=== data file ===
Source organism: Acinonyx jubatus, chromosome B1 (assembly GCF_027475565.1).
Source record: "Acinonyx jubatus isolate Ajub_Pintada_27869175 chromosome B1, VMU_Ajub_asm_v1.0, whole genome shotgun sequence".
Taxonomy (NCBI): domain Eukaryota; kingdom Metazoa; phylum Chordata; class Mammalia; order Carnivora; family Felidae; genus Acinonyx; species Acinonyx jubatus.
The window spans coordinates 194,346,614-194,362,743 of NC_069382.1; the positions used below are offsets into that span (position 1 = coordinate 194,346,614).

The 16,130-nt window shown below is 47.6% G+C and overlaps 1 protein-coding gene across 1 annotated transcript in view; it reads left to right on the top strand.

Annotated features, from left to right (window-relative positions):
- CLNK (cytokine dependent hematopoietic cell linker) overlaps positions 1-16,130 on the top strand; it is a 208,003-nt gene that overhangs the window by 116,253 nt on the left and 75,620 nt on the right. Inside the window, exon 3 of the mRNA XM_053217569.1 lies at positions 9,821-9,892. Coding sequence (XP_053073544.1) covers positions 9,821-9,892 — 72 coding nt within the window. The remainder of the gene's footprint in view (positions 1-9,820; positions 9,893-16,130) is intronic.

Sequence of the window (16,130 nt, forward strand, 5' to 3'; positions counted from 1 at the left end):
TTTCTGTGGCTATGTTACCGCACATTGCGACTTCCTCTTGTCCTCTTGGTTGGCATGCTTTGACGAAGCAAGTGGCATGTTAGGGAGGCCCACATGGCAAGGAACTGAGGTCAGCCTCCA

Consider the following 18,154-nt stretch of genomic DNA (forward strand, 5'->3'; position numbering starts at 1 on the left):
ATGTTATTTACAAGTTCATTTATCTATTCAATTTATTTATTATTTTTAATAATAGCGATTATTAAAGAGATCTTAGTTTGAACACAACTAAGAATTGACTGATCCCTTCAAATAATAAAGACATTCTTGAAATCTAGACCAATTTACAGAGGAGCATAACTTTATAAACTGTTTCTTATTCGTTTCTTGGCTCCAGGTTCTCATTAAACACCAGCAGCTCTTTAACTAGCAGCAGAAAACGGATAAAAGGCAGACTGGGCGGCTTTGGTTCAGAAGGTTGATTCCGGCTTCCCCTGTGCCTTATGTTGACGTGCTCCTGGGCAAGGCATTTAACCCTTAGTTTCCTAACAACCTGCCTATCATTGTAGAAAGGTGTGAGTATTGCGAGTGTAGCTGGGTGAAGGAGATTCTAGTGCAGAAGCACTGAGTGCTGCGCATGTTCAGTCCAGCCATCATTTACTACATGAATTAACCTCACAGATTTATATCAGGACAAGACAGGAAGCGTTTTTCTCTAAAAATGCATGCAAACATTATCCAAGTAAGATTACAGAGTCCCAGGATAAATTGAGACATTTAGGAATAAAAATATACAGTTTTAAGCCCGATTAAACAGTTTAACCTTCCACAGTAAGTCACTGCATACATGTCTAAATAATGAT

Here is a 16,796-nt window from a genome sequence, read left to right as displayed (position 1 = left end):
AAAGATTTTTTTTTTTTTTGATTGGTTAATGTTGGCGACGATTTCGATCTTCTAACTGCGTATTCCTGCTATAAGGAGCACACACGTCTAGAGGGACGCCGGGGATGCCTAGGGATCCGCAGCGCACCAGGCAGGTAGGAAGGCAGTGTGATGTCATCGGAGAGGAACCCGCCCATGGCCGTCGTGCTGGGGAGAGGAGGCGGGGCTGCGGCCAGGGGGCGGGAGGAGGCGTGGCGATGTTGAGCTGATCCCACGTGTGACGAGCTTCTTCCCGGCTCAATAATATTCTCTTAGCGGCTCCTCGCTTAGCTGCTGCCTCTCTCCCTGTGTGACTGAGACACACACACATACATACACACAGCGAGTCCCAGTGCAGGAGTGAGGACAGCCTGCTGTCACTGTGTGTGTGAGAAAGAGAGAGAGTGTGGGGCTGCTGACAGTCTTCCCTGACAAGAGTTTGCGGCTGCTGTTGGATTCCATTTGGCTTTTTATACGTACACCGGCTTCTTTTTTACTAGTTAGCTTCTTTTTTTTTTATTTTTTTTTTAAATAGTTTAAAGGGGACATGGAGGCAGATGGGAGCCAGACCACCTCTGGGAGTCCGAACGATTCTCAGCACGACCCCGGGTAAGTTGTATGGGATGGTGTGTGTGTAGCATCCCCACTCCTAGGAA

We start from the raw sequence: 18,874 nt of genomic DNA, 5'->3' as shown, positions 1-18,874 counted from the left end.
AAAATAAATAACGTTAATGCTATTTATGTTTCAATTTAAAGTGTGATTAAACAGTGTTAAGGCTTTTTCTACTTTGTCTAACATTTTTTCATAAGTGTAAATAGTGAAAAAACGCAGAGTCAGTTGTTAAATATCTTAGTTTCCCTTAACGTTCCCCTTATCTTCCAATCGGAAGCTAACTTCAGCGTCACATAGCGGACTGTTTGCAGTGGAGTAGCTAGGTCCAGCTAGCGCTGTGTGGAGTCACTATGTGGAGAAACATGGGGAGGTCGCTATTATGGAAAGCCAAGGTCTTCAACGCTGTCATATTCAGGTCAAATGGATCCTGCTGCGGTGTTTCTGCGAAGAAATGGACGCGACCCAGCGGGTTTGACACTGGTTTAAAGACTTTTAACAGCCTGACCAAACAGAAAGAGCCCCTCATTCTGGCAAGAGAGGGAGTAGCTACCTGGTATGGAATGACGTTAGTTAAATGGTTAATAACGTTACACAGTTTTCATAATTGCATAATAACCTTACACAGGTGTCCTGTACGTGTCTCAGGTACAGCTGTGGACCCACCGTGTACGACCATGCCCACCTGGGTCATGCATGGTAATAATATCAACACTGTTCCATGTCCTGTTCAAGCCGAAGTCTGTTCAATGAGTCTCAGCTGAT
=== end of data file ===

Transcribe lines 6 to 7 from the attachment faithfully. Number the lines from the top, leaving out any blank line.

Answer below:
Annotated features, from left to right (window-relative positions):
- CLNK (cytokine dependent hematopoietic cell linker) overlaps positions 1-16,130 on the top strand; it is a 208,003-nt gene that overhangs the window by 116,253 nt on the left and 75,620 nt on the right. Inside the window, exon 3 of the mRNA XM_053217569.1 lies at positions 9,821-9,892. Coding sequence (XP_053073544.1) covers positions 9,821-9,892 — 72 coding nt within the window. The remainder of the gene's footprint in view (positions 1-9,820; positions 9,893-16,130) is intronic.